Just the back yard!? Nah, I want the front and side yards landscaped in natives too.

Saturday, March 25, 2017

Planning the Front Yard

Since moving in, I seem to have focused more of my energies and thoughts to the far reaches of the property and less near the house--I think mostly because we still need work done on the outside (soffit & fascia, gutters, paint job, and, hopefully, a covered porch one of these days).

Still, after neglecting it for far too long, I am longing to create more habitat and beauty out front.  I have added things through the years, but few and far between.  Over the years, my vision for the property has become clearer.  Lately, I am thinking about adding some small trees in front of the house--something that, originally, I was trying to avoid.  Lately, I find that I want something beautiful to look at when looking out the front windows.

Today, I began labeling what I already have added...and what I may want to add.  I will post this to Wildlife Gardeners as well...and hopefully get some suggestions for trees (small trees or large shrubs) that I wouldn't have come up with on my own.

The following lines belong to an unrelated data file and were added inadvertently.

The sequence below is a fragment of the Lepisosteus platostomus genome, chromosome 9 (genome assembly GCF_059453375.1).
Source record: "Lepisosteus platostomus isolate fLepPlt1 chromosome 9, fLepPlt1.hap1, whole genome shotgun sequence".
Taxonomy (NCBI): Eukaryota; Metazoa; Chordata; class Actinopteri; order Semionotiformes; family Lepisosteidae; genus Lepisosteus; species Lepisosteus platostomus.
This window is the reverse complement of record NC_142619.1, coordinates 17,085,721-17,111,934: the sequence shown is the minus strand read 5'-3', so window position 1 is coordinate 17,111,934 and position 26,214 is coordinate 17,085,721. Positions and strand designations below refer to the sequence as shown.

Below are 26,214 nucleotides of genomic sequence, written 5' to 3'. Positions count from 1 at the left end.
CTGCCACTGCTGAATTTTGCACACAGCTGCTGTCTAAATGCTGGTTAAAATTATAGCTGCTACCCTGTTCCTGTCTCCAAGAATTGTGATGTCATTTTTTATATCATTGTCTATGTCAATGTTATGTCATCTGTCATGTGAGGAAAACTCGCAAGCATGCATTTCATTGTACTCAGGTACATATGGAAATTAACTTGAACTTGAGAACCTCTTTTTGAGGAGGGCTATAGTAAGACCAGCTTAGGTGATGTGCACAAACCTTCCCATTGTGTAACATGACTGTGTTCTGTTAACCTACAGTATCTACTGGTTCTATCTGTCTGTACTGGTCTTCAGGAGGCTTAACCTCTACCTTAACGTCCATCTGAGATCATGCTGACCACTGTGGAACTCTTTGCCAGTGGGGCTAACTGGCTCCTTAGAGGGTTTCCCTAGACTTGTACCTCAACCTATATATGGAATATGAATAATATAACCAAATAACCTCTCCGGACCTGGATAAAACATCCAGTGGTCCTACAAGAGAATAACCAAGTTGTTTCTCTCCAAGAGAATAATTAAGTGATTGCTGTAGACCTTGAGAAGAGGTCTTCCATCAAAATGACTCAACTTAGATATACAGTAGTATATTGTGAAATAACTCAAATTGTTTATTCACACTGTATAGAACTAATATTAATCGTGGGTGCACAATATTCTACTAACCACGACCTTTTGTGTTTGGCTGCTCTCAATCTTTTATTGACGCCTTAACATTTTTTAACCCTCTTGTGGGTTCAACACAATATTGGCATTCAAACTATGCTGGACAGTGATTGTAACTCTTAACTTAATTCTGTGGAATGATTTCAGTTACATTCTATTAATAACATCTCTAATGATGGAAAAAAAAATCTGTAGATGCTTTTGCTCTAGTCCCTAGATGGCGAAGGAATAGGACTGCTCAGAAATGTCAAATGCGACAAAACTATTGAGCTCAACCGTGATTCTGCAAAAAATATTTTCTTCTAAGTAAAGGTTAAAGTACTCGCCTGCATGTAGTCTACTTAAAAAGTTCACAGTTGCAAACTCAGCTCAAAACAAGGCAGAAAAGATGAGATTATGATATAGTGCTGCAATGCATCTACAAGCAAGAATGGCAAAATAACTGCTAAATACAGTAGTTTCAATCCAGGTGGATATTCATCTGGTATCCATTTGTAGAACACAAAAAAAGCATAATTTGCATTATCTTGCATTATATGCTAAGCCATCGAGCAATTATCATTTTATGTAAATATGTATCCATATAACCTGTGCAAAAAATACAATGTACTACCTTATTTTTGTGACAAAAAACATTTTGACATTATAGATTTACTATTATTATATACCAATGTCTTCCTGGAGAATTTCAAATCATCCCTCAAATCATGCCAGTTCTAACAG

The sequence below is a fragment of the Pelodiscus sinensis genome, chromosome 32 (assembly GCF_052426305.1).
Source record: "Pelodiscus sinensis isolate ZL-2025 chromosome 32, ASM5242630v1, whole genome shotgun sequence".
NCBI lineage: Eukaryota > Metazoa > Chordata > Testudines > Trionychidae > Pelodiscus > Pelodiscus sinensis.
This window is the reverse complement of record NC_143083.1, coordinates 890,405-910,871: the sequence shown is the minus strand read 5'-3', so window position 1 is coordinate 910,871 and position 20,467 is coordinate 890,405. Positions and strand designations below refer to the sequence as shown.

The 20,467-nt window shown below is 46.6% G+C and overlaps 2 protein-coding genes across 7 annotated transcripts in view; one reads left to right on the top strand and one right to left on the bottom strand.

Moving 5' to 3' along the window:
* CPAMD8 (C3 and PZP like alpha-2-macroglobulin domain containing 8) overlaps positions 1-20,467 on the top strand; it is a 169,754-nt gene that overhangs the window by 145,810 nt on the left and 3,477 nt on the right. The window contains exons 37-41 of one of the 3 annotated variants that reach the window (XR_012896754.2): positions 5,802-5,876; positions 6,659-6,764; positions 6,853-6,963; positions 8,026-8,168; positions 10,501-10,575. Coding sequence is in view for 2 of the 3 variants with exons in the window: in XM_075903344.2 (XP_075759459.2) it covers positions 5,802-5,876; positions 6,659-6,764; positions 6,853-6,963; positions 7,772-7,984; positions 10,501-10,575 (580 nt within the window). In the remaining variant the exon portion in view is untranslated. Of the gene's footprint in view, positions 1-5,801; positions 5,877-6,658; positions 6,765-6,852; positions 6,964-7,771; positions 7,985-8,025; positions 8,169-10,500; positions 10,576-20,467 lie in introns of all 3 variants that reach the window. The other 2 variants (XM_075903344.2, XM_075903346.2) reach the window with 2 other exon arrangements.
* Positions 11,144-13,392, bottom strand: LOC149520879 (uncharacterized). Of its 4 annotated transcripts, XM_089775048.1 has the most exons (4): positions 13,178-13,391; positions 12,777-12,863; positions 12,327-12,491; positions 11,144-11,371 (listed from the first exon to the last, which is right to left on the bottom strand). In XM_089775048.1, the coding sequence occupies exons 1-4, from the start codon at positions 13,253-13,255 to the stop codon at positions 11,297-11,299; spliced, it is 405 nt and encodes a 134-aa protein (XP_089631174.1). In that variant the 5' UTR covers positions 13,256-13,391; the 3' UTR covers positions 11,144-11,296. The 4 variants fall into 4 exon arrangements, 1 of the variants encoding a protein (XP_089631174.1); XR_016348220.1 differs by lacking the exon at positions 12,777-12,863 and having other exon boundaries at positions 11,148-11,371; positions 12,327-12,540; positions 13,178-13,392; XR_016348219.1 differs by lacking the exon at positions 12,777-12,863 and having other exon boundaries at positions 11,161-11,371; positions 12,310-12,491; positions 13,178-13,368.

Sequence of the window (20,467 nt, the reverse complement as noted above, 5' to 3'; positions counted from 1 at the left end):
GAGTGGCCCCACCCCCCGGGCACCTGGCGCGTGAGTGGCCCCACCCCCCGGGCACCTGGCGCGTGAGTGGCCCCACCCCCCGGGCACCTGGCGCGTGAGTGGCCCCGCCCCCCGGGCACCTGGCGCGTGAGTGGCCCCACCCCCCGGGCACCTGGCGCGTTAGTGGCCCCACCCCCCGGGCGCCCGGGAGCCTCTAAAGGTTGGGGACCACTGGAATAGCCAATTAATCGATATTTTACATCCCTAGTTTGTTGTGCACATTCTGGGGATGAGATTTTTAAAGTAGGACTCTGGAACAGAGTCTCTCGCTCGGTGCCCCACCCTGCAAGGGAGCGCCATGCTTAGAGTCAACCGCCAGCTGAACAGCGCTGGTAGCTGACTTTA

This is an aerial shot from last year--mid-to-late summer, I would guess.


Ellen Honeycutt said...

Well, of course, the problem with adding trees is that they create shade eventually. Trees only flower once a year so if you're looking for floral resources, then perennials should be your focus. On the flip side, trees can be powerful supports as host plants so I would consider the top 12-20 on Doug Tallamy's list. Some of them do double duty - host plants for lepidoptera while also providing fruit for birds or showy flowers. Hawthorn is #12 and I like it for that reason. http://www.bringingnaturehome.net/what-to-plant.html

David said...

I will take another look at his list...

Don't forget, I have plenty of room for trees elsewhere on the property. :)

I have quite a variety that I added in addition to those natives that are already naturally occurring on our property.

I am hoping to keep things fairly open except for the sections that I am creating or enhancing as woodland, the hedgerow, and a shrubby border to the woods. So, whatever I decide to put there, will hopefully be something that doesn't cast dense shade--or is short enough to not really affect the look that I am going for.

I want it open for the bluebirds, and I want to support the variety of sun-loving natives and the insects and other critters that they support.